TitleBytes News & Happenings

Electronic Closings – Update

Jul 30, 2016

Ethan M. Powsner, Esq.
Vice President, Director of Compliance, Technology & Market Development
Fidelity National Financial

You will be reading more and more headlines about how ‘E-Closings are Around the Corner’ or ‘CFPB Pushes E-Closings’ or ‘Millennial Buyers Asking “Where’s the Technology?”’

Don’t panic. There isn’t even a common definition of what constitutes an ‘E-Closing’—does it mean ‘all documents’ or ‘some documents’. Further, there are still significant State-level legal and County-level procedural hurdles that need to be overcome before everyone will be closing real estate deals on an iPhone using an App. So where are we?

In 2000, the ESIGN Act authorized eSignatures. In 2004, the URPERA Act created the legal foundation for county recorders to accept electronic documents for recording. While approximately 75% of the population lives in a county that accepts eRecording, that figure is misleading in two respects. 46% of all US counties have still not authorized eRecording. And, even in eRecording counties many will not allow a deed to be eRecorded. Thus, even if you could have eClosings for the signing of documents, you still wouldn’t be able to electronically record the documents for a material portion of transactions. This removes some – or much – of the demand for eClosings.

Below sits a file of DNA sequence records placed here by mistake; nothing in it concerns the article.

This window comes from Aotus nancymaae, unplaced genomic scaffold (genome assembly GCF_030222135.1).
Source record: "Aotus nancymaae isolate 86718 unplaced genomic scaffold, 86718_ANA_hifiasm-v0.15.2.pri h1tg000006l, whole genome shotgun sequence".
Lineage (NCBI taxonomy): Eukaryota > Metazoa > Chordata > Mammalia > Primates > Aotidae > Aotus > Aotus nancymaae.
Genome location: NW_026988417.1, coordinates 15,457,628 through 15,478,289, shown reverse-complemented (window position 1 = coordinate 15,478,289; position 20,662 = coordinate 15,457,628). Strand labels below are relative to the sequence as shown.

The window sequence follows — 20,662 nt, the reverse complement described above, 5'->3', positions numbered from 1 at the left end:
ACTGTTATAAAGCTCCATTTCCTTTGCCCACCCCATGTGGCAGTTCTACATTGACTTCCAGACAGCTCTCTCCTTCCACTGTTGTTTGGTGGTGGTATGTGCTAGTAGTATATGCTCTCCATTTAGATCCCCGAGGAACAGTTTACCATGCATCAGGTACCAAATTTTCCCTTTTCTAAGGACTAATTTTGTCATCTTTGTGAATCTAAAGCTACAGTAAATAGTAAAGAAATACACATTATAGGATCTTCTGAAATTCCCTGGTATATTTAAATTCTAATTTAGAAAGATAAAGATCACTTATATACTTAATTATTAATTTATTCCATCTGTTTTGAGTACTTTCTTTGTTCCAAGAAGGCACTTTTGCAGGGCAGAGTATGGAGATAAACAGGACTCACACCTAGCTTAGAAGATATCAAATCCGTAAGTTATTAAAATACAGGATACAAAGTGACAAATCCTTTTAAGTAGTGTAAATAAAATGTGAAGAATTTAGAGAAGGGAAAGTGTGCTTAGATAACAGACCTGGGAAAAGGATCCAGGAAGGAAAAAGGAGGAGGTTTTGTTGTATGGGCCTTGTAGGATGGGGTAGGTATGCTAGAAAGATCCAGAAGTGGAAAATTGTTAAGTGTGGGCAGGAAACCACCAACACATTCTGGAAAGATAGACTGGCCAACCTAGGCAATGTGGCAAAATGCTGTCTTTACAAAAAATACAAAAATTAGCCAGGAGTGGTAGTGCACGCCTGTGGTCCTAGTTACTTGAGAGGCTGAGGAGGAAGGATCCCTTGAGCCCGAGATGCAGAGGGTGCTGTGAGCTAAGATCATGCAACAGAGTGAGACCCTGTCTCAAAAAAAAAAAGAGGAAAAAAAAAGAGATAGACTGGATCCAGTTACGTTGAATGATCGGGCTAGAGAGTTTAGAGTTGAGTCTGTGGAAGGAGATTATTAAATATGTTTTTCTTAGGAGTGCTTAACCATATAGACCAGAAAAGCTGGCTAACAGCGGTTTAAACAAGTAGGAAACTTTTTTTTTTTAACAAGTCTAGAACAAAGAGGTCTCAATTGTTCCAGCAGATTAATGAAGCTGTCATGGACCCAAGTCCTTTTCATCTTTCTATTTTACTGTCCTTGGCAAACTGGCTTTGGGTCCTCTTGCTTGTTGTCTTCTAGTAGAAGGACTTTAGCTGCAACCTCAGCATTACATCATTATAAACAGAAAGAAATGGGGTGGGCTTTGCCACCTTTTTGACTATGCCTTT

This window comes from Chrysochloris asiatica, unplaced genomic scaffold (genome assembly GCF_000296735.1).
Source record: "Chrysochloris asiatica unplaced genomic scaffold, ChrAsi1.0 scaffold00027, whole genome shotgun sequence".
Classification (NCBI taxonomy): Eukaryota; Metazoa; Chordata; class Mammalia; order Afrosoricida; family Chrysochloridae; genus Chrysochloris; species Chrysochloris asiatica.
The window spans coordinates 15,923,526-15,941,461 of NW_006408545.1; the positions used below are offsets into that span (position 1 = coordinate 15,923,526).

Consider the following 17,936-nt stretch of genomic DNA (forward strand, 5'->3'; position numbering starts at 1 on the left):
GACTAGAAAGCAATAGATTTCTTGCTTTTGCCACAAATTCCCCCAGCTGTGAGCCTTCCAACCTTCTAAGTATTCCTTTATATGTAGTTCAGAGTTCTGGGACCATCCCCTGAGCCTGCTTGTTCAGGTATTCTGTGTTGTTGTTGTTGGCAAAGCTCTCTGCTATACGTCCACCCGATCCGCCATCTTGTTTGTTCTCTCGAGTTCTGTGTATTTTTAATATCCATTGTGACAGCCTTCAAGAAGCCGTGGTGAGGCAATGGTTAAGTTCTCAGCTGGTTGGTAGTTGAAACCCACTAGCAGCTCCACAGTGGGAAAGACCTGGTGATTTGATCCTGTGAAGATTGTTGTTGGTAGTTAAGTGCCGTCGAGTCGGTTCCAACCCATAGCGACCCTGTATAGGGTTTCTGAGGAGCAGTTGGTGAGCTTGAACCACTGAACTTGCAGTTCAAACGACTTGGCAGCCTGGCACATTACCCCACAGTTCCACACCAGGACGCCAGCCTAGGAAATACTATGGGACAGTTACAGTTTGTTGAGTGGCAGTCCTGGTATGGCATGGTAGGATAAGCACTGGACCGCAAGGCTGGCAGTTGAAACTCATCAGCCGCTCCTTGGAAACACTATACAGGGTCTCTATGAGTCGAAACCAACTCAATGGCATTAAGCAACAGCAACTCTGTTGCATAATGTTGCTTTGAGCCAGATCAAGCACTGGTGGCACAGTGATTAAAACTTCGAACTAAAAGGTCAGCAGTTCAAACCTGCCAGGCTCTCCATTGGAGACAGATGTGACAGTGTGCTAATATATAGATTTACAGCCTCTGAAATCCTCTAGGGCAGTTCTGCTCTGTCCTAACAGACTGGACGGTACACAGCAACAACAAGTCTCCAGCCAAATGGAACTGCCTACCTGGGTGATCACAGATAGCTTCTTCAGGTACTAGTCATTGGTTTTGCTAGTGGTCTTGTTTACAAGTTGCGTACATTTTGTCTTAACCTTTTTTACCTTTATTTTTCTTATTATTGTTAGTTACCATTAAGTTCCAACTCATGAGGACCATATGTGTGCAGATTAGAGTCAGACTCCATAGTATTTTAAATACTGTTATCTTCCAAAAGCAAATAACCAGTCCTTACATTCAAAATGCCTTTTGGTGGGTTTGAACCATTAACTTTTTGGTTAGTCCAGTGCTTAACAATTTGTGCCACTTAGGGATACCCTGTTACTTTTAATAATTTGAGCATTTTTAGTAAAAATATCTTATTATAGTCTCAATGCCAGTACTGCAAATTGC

Another piece of the puzzle is still missing, the witness and notary requirements. Even if you can technologically create a document that could be electronically accepted for eRecording, you still have the issue of having it notarized in compliance with State-law. Which means, printing out the documents and having wet signatures applied in the presence of a notary. Very few states have gone so far as Virginia and have allowed a notary to witness – from a remote location — a document’s being executed. As an aside the GSE’s do not allow remote interstate electronic notarization, though Freddie Mac will accept a remote electronic notarization where the notary is licensed and domiciled in the State where the property is located IF the State has authorized electronic remote notarizations. In 2010, there was an attempt to pass the Interstate Recognition of Notarizations Act, but it was vetoed.

There are some technical issues that still need resolution also. I’ll summarize them this way – there is no single MISMO standard that encompasses the Note, the Mortgage, and the Closing Disclosure.

The CFPB recognizes that an eClosing cannot be defined as a closing where all documents are executed, notarized, and recorded electronically. They are, however, committed to pushing the process forward. So, while it may be prudent for you to start looking into eClosing technologies and systems, in order to get a head start, you needn’t worry that eClosings are just around the corner.

Author’s Note: Much of the information for this article was adopted from
Other internet sources were used to corroborate some of the materials. Google® the terms “E Closings” or “E-Closings”

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